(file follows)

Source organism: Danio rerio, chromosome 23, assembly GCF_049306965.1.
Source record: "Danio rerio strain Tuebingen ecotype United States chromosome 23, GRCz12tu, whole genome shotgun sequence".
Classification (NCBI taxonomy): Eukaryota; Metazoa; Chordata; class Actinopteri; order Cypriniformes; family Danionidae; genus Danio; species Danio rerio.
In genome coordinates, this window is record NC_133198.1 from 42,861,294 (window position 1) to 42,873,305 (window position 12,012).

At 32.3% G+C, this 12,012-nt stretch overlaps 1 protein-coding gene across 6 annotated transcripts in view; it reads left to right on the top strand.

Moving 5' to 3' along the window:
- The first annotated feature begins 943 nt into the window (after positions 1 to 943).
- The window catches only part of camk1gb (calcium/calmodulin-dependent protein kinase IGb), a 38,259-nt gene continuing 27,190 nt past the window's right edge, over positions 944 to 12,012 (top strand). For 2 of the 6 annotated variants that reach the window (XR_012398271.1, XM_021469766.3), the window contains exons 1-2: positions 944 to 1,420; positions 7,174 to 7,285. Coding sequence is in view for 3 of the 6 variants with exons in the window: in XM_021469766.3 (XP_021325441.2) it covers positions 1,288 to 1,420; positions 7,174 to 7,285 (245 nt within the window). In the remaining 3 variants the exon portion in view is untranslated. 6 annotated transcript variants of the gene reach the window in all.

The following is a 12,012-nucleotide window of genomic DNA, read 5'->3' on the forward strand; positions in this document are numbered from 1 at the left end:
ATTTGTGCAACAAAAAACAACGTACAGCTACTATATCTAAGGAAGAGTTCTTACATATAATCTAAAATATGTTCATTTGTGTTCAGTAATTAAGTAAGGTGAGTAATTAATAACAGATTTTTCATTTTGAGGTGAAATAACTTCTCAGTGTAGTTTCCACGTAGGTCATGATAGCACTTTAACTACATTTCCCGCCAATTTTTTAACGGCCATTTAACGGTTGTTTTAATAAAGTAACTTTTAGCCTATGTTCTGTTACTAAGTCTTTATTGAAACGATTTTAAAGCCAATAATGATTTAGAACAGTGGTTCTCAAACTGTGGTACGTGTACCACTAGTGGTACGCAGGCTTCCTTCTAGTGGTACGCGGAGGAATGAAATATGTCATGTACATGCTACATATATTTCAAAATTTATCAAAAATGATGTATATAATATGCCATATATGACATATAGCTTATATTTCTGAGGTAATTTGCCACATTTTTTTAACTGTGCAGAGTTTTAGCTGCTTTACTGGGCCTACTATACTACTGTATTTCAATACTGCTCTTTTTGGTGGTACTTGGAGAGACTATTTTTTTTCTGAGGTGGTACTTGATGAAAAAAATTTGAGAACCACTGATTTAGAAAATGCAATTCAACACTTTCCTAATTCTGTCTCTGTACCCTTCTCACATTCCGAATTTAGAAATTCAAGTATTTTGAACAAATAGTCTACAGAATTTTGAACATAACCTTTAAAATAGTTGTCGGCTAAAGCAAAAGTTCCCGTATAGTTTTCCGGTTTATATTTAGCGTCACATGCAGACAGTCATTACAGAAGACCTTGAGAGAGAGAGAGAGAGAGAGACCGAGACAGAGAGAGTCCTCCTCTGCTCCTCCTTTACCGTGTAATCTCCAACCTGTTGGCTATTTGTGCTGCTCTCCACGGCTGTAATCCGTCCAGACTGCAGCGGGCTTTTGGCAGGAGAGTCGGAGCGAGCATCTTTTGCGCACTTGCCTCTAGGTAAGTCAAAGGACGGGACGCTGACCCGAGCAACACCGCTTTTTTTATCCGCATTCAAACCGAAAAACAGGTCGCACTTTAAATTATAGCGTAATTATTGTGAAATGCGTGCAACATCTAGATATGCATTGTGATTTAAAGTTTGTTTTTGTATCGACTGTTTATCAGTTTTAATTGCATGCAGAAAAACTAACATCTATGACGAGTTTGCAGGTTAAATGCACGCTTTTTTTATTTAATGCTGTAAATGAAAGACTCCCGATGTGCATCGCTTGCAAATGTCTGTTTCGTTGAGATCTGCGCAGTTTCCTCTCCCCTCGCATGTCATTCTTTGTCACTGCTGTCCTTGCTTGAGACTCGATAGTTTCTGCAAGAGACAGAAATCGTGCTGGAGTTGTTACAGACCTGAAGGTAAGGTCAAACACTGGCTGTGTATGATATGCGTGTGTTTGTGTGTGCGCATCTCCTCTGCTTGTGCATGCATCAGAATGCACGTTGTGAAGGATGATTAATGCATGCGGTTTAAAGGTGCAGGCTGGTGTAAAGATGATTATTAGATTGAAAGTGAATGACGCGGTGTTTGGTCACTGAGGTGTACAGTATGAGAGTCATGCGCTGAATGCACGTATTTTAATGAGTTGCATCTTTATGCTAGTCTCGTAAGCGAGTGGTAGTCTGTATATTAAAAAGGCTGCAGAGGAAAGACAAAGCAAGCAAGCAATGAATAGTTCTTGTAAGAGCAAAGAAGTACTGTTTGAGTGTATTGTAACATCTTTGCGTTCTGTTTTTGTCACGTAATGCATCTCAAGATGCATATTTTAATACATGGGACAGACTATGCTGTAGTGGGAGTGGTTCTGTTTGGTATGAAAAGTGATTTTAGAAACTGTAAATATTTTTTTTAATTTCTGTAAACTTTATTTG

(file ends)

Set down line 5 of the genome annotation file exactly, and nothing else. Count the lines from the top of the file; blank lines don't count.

At 32.3% G+C, this 12,012-nt stretch overlaps 1 protein-coding gene across 6 annotated transcripts in view; it reads left to right on the top strand.